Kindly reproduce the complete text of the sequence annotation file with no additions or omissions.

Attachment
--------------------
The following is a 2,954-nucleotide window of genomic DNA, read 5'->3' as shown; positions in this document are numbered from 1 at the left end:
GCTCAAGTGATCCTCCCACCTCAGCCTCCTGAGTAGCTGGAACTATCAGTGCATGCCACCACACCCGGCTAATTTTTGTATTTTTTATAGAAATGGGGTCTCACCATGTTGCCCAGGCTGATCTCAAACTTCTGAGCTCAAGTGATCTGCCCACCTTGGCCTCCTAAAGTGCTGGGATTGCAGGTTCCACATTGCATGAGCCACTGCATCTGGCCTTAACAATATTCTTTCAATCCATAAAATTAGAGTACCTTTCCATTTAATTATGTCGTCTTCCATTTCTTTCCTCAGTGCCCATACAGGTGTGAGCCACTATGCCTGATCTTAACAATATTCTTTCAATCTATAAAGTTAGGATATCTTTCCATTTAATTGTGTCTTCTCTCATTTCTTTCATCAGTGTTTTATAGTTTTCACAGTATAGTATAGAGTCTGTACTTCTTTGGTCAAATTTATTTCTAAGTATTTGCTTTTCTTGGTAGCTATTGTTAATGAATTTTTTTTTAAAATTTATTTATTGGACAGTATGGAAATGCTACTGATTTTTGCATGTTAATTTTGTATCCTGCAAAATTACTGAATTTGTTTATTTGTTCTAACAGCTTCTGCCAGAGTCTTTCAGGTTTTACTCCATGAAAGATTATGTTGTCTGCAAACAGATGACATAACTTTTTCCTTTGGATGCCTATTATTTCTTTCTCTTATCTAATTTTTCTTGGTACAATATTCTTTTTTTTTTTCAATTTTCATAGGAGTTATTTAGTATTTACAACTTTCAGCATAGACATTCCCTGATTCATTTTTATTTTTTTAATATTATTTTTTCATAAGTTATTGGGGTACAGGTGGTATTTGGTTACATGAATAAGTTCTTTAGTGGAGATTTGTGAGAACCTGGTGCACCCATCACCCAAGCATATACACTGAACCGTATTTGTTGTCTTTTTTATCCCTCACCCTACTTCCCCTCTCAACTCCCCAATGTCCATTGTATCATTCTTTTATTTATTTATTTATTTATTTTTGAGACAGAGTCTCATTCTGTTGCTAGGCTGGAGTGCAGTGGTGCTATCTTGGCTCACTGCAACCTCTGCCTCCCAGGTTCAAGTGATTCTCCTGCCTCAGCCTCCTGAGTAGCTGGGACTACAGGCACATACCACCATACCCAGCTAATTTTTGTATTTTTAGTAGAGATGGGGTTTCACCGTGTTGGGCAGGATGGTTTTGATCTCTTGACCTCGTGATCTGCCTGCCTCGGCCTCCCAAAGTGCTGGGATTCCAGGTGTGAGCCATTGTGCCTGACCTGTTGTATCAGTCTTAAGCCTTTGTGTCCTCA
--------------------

The following is a 2,954-nucleotide window of genomic DNA, read 5'->3' as shown; positions in this document are numbered from 1 at the left end:
GCTCAAGTGATCCTCCCACCTCAGCCTCCTGAGTAGCTGGAACTATCAGTGCATGCCACCACACCCGGCTAATTTTTGTATTTTTTATAGAAATGGGGTCTCACCATGTTGCCCAGGCTGATCTCAAACTTCTGAGCTCAAGTGATCTGCCCACCTTGGCCTCCTAAAGTGCTGGGATTGCAGGTTCCACATTGCATGAGCCACTGCATCTGGCCTTAACAATATTCTTTCAATCCATAAAATTAGAGTACCTTTCCATTTAATTATGTCGTCTTCCATTTCTTTCCTCAGTGCCCATACAGGTGTGAGCCACTATGCCTGATCTTAACAATATTCTTTCAATCTATAAAGTTAGGATATCTTTCCATTTAATTGTGTCTTCTCTCATTTCTTTCATCAGTGTTTTATAGTTTTCACAGTATAGTATAGAGTCTGTACTTCTTTGGTCAAATTTATTTCTAAGTATTTGCTTTTCTTGGTAGCTATTGTTAATGAATTTTTTTTTAAAATTTATTTATTGGACAGTATGGAAATGCTACTGATTTTTGCATGTTAATTTTGTATCCTGCAAAATTACTGAATTTGTTTATTTGTTCTAACAGCTTCTGCCAGAGTCTTTCAGGTTTTACTCCATGAAAGATTATGTTGTCTGCAAACAGATGACATAACTTTTTCCTTTGGATGCCTATTATTTCTTTCTCTTATCTAATTTTTCTTGGTACAATATTCTTTTTTTTTTTCAATTTTCATAGGAGTTATTTAGTATTTACAACTTTCAGCATAGACATTCCCTGATTCATTTTTATTTTTTTAATATTATTTTTTCATAAGTTATTGGGGTACAGGTGGTATTTGGTTACATGAATAAGTTCTTTAGTGGAGATTTGTGAGAACCTGGTGCACCCATCACCCAAGCATATACACTGAACCGTATTTGTTGTCTTTTTTATCCCTCACCCTACTTCCCCTCTCAACTCCCCAATGTCCATTGTATCATTCTTTTATTTATTTATTTATTTATTTTTGAGACAGAGTCTCATTCTGTTGCTAGGCTGGAGTGCAGTGGTGCTATCTTGGCTCACTGCAACCTCTGCCTCCCAGGTTCAAGTGATTCTCCTGCCTCAGCCTCCTGAGTAGCTGGGACTACAGGCACATACCACCATACCCAGCTAATTTTTGTATTTTTAGTAGAGATGGGGTTTCACCGTGTTGGGCAGGATGGTTTTGATCTCTTGACCTCGTGATCTGCCTGCCTCGGCCTCCCAAAGTGCTGGGATTCCAGGTGTGAGCCATTGTGCCTGACCTGTTGTATCAGTCTTAAGCCTTTGTGTCCTCA